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ADAC suddenly anxious to exit the information systems businessFirm to dump cardiology group as first step in HCIS divestitureCiting poor financial performance and a difficult market climate for healthcare information systems, ADAC
Firm to dump cardiology group as first step in HCIS divestiture
Citing poor financial performance and a difficult market climate for healthcare information systems, ADAC Laboratories has disclosed that it is actively seeking to divest its Houston-based Health Care Information Systems division. The company has already signed a letter of intent to sell its Cardiology Systems Group to Camtronics Medical Systems, a subsidiary of Analogic, and is in negotiations with other suitors for the rest of the HCIS group.
The HCIS division has a number of strategic partners that could be considered potential buyers, including Cedara Software, Perot Systems, and Applicare. ADAC also partners with Philips Medical in the nuclear medicine field.
The Camtronics deal has been in the works only a couple of months, according to John McAuley, vice president and general manager of the CSG division. ADAC would not disclose the selling price or other terms of the deal. However, because the transaction is expected to be recorded as a $2 million nonordinary charge by ADAC in the fourth quarter, it is clear that the division is being sold for less than its book value and that ADAC will make no money off the deal. The transaction is expected to be finalized next month.
Milwaukee-based Camtronics plans to integrate ADAC's CorCAAT hemodynamic and database management system for cath labs into its Vericis integrated cardiac repository. The goal is to create an electronic medical record system for cardiovascular environments, including cath labs and echocardiography, according to McAuley. The company has no immediate plans to move the CSG group out of Florida.
ADAC says it is looking to divest its entire HIS business to refocus on its core imaging businesses: nuclear medicine, PET, and radiation therapy. The company expects to report lower than anticipated revenue and earnings for the fourth quarter (end September), with revenue in the range of $83 million to $86 million. This compares with revenue of $82.3 million for the third quarter (end June), a 15% increase over $75.6 million for the third quarter of 1999. The bulk of that revenue came from sales of ADAC's PET and CT imaging products.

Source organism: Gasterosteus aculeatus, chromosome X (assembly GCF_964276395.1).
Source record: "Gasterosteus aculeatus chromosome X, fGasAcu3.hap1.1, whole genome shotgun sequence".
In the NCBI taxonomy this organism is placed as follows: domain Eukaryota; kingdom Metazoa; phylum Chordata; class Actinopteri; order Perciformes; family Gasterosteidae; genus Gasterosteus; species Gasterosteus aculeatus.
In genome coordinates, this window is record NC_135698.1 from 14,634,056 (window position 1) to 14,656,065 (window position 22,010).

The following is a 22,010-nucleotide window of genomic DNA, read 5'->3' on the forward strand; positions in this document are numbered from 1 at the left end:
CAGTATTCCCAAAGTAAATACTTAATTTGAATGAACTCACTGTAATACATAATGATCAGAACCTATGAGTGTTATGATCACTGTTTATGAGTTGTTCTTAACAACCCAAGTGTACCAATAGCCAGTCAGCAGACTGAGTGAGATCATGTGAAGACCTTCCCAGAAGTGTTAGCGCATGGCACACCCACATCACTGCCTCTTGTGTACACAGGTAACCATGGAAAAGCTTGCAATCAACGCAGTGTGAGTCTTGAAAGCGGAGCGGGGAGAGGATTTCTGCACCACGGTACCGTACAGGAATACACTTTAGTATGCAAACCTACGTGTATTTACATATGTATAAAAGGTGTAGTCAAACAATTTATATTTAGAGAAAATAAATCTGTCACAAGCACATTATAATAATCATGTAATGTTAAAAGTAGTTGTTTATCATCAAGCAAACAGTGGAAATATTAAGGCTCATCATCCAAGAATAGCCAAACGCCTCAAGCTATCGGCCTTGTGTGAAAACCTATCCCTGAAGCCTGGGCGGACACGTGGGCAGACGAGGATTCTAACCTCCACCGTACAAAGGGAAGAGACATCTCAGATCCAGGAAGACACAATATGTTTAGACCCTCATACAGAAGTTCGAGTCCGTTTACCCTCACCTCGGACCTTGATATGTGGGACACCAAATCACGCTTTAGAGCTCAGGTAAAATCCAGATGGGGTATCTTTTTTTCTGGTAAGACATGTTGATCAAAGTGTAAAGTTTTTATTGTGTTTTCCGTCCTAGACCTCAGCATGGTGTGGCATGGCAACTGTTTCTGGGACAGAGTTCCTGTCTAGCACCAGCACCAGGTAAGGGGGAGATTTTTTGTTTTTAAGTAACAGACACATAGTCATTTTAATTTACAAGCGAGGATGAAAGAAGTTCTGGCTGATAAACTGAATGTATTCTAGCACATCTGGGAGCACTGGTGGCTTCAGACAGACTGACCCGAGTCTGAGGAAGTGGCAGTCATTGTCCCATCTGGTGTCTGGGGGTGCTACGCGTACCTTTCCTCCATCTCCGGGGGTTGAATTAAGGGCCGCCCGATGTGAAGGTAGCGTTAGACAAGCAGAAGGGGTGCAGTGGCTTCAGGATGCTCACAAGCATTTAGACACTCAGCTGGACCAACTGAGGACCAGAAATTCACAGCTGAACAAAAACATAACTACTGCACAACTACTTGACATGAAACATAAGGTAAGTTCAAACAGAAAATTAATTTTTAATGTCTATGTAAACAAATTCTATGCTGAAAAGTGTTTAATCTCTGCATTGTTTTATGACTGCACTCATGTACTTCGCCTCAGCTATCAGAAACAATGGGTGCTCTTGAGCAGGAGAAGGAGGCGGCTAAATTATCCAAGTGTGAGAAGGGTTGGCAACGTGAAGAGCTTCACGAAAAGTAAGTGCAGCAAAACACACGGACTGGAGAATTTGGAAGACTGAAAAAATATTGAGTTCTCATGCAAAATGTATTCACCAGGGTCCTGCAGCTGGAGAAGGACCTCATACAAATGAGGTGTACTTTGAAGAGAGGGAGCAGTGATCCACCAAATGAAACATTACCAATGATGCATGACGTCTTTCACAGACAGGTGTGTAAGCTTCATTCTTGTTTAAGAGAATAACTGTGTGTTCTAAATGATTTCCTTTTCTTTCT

The ongoing poor performance of the HCIS business is being blamed for much of the projected fourth-quarter shortfall, although the company's PET business has been having some problems as well. While orders are strong, ADAC's PET shipments have been lower than expected.
"The market for large-scale healthcare information systems has been quite difficult for at least the last 18 months, and we believe a divestiture will benefit our HCIS customer base over the longer term," said Andrew Eckert, ADAC CEO.
Current market dynamics favor large IT companies with broader product portfolios, he said.
ADAC has been in the HIS business for only about three years and generates about $35 million in annual sales. The Winter Park, FL-based Cardiology Systems Group was formed following ADAC's acquisition of Cortet, a provider of information systems for cardiac cath labs. The rest of the HCIS group is devoted to the QuadRIS product line and the development and introduction of ADAC's first integrated PACS/RIS product, Envoi (PNN 11/99). The division had been under the direction of Jay Deady, but he left the company last month. Deady was replaced by Jim Heisler, who originally started with ADAC in 1978 and rejoined the firm earlier this year (HNN 10/4/00).
The firm's stock opened at $12.69 per share on Oct. 11, the day after the announcement, a 34.3% drop from its closing price of $19.31 per share on Oct. 10. At one point on Oct. 11, the stock was trading at $10 per share. In addition, online message boards have been wild with speculation that ADAC itself, not just the HCIS division, is a takeover target for any vendor looking to acquire PET expertise. Much of the early speculation centered on Philips Medical Systems, which does not have its own nuclear medicine or PET business.